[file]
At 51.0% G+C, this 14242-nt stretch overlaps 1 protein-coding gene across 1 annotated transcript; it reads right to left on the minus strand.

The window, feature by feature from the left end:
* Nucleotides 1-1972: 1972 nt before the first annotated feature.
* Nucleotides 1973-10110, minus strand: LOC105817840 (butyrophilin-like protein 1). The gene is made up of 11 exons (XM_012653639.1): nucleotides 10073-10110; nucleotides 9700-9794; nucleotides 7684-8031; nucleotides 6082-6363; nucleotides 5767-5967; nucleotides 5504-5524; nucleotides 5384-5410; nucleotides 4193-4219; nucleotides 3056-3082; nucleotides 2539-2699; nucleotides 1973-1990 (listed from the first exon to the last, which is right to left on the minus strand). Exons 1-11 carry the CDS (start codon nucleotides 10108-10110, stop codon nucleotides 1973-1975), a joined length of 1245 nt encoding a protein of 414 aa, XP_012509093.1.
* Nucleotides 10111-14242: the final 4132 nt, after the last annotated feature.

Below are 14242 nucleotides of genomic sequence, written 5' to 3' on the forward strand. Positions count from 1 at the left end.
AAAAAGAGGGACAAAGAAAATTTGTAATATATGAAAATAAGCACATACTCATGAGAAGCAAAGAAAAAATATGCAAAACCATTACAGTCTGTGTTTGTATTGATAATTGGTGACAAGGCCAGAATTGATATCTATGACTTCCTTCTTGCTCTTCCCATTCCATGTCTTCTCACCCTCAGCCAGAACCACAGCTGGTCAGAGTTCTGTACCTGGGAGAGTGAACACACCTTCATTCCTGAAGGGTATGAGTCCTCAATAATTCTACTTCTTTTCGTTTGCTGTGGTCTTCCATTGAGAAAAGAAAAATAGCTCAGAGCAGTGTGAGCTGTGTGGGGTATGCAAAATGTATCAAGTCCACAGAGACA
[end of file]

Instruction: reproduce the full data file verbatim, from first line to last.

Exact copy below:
At 51.0% G+C, this 14242-nt stretch overlaps 1 protein-coding gene across 1 annotated transcript; it reads right to left on the minus strand.

The window, feature by feature from the left end:
* Nucleotides 1-1972: 1972 nt before the first annotated feature.
* Nucleotides 1973-10110, minus strand: LOC105817840 (butyrophilin-like protein 1). The gene is made up of 11 exons (XM_012653639.1): nucleotides 10073-10110; nucleotides 9700-9794; nucleotides 7684-8031; nucleotides 6082-6363; nucleotides 5767-5967; nucleotides 5504-5524; nucleotides 5384-5410; nucleotides 4193-4219; nucleotides 3056-3082; nucleotides 2539-2699; nucleotides 1973-1990 (listed from the first exon to the last, which is right to left on the minus strand). Exons 1-11 carry the CDS (start codon nucleotides 10108-10110, stop codon nucleotides 1973-1975), a joined length of 1245 nt encoding a protein of 414 aa, XP_012509093.1.
* Nucleotides 10111-14242: the final 4132 nt, after the last annotated feature.

Below are 14242 nucleotides of genomic sequence, written 5' to 3' on the forward strand. Positions count from 1 at the left end.
AAAAAGAGGGACAAAGAAAATTTGTAATATATGAAAATAAGCACATACTCATGAGAAGCAAAGAAAAAATATGCAAAACCATTACAGTCTGTGTTTGTATTGATAATTGGTGACAAGGCCAGAATTGATATCTATGACTTCCTTCTTGCTCTTCCCATTCCATGTCTTCTCACCCTCAGCCAGAACCACAGCTGGTCAGAGTTCTGTACCTGGGAGAGTGAACACACCTTCATTCCTGAAGGGTATGAGTCCTCAATAATTCTACTTCTTTTCGTTTGCTGTGGTCTTCCATTGAGAAAAGAAAAATAGCTCAGAGCAGTGTGAGCTGTGTGGGGTATGCAAAATGTATCAAGTCCACAGAGACA